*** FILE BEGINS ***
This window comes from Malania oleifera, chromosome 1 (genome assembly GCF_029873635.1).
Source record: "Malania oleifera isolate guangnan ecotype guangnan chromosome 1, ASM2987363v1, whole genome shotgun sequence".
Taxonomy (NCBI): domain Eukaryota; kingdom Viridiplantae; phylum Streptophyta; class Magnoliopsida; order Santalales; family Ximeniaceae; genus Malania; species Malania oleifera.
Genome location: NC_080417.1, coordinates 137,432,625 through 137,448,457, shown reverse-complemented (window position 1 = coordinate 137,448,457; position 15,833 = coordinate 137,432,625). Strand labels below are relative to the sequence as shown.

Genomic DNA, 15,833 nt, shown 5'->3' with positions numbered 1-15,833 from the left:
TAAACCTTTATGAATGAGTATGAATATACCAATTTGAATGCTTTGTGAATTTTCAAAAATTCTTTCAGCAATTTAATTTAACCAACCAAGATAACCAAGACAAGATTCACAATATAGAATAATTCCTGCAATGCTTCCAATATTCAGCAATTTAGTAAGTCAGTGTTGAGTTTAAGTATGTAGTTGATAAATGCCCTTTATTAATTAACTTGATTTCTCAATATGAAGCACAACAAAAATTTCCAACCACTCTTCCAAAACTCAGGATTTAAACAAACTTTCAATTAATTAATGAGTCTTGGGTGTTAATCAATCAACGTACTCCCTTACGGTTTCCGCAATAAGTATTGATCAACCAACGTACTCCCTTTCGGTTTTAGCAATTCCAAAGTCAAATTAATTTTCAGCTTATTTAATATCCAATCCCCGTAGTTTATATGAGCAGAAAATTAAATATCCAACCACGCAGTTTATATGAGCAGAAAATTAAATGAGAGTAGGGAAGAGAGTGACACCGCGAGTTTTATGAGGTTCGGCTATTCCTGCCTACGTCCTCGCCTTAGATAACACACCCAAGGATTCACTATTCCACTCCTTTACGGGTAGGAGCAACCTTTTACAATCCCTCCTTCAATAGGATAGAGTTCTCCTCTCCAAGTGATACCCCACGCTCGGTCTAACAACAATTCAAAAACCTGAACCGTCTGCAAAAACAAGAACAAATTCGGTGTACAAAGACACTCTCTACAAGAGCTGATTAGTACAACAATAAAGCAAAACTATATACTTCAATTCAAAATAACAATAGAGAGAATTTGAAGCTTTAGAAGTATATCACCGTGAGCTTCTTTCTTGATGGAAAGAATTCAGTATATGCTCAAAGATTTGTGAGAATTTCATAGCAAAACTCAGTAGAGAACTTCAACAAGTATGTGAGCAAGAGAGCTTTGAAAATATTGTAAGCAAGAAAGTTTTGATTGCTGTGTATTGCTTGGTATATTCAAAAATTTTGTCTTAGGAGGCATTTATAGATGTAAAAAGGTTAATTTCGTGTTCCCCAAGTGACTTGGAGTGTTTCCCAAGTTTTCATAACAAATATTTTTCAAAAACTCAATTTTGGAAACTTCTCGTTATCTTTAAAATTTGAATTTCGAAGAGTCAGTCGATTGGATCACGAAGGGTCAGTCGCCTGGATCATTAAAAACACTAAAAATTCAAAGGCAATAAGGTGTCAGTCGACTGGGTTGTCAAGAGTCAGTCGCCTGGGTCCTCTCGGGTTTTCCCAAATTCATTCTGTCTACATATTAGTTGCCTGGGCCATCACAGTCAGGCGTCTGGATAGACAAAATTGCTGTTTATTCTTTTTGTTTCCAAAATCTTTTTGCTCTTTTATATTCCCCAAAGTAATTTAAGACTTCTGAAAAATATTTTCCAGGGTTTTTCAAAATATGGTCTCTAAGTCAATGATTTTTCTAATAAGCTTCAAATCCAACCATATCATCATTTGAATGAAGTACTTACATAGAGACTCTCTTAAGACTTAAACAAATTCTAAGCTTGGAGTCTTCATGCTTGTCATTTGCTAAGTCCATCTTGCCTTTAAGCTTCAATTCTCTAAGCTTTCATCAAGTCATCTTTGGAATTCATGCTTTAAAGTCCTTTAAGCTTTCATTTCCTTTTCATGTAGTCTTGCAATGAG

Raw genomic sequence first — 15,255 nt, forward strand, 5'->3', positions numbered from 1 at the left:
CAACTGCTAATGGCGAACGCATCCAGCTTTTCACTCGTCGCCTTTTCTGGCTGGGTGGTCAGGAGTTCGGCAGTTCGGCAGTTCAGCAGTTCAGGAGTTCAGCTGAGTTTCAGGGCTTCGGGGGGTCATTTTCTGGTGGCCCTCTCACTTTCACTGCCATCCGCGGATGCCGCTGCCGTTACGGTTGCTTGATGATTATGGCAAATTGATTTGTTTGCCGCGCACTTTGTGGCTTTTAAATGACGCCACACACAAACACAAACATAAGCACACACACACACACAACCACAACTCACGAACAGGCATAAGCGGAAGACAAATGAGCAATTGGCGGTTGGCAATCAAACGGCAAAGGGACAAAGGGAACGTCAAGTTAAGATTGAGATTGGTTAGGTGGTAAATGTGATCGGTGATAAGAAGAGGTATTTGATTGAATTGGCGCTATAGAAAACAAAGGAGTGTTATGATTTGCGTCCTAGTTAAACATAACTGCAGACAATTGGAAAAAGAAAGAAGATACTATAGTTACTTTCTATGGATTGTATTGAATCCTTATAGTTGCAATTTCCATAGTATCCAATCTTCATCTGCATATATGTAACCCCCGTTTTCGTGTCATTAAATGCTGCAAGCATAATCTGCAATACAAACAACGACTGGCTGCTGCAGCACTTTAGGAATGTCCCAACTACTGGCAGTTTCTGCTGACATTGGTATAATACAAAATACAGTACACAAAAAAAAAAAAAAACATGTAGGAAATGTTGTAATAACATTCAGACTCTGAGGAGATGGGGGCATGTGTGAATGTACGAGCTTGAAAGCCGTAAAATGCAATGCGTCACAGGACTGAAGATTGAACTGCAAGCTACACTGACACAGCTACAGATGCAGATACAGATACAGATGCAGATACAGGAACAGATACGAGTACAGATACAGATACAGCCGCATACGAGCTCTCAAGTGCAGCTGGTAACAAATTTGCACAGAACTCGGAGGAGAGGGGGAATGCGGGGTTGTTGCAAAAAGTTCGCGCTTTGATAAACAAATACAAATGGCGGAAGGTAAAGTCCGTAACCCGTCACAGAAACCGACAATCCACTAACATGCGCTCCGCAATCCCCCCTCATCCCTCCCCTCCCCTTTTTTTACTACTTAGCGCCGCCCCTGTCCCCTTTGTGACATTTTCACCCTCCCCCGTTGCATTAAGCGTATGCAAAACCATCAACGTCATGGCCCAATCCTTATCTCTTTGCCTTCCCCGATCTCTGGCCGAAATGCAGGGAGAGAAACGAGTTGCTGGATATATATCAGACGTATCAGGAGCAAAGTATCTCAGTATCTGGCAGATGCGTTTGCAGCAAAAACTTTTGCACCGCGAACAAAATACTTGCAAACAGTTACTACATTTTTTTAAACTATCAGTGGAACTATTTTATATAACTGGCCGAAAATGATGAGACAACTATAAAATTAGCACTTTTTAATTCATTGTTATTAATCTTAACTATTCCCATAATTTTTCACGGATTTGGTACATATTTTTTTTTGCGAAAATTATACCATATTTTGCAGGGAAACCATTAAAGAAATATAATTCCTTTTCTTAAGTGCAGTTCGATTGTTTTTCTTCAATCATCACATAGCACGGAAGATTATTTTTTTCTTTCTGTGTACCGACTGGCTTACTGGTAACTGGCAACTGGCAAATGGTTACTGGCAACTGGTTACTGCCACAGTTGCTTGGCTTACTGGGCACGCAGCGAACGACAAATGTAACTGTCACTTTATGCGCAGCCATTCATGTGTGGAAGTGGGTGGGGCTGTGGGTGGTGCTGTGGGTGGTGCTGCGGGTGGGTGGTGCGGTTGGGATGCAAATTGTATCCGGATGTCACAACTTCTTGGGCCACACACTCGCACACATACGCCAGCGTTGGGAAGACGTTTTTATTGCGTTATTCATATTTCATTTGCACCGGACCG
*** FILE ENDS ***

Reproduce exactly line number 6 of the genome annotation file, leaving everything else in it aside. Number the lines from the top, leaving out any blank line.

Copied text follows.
TAAACCTTTATGAATGAGTATGAATATACCAATTTGAATGCTTTGTGAATTTTCAAAAATTCTTTCAGCAATTTAATTTAACCAACCAAGATAACCAAGACAAGATTCACAATATAGAATAATTCCTGCAATGCTTCCAATATTCAGCAATTTAGTAAGTCAGTGTTGAGTTTAAGTATGTAGTTGATAAATGCCCTTTATTAATTAACTTGATTTCTCAATATGAAGCACAACAAAAATTTCCAACCACTCTTCCAAAACTCAGGATTTAAACAAACTTTCAATTAATTAATGAGTCTTGGGTGTTAATCAATCAACGTACTCCCTTACGGTTTCCGCAATAAGTATTGATCAACCAACGTACTCCCTTTCGGTTTTAGCAATTCCAAAGTCAAATTAATTTTCAGCTTATTTAATATCCAATCCCCGTAGTTTATATGAGCAGAAAATTAAATATCCAACCACGCAGTTTATATGAGCAGAAAATTAAATGAGAGTAGGGAAGAGAGTGACACCGCGAGTTTTATGAGGTTCGGCTATTCCTGCCTACGTCCTCGCCTTAGATAACACACCCAAGGATTCACTATTCCACTCCTTTACGGGTAGGAGCAACCTTTTACAATCCCTCCTTCAATAGGATAGAGTTCTCCTCTCCAAGTGATACCCCACGCTCGGTCTAACAACAATTCAAAAACCTGAACCGTCTGCAAAAACAAGAACAAATTCGGTGTACAAAGACACTCTCTACAAGAGCTGATTAGTACAACAATAAAGCAAAACTATATACTTCAATTCAAAATAACAATAGAGAGAATTTGAAGCTTTAGAAGTATATCACCGTGAGCTTCTTTCTTGATGGAAAGAATTCAGTATATGCTCAAAGATTTGTGAGAATTTCATAGCAAAACTCAGTAGAGAACTTCAACAAGTATGTGAGCAAGAGAGCTTTGAAAATATTGTAAGCAAGAAAGTTTTGATTGCTGTGTATTGCTTGGTATATTCAAAAATTTTGTCTTAGGAGGCATTTATAGATGTAAAAAGGTTAATTTCGTGTTCCCCAAGTGACTTGGAGTGTTTCCCAAGTTTTCATAACAAATATTTTTCAAAAACTCAATTTTGGAAACTTCTCGTTATCTTTAAAATTTGAATTTCGAAGAGTCAGTCGATTGGATCACGAAGGGTCAGTCGCCTGGATCATTAAAAACACTAAAAATTCAAAGGCAATAAGGTGTCAGTCGACTGGGTTGTCAAGAGTCAGTCGCCTGGGTCCTCTCGGGTTTTCCCAAATTCATTCTGTCTACATATTAGTTGCCTGGGCCATCACAGTCAGGCGTCTGGATAGACAAAATTGCTGTTTATTCTTTTTGTTTCCAAAATCTTTTTGCTCTTTTATATTCCCCAAAGTAATTTAAGACTTCTGAAAAATATTTTCCAGGGTTTTTCAAAATATGGTCTCTAAGTCAATGATTTTTCTAATAAGCTTCAAATCCAACCATATCATCATTTGAATGAAGTACTTACATAGAGACTCTCTTAAGACTTAAACAAATTCTAAGCTTGGAGTCTTCATGCTTGTCATTTGCTAAGTCCATCTTGCCTTTAAGCTTCAATTCTCTAAGCTTTCATCAAGTCATCTTTGGAATTCATGCTTTAAAGTCCTTTAAGCTTTCATTTCCTTTTCATGTAGTCTTGCAATGAG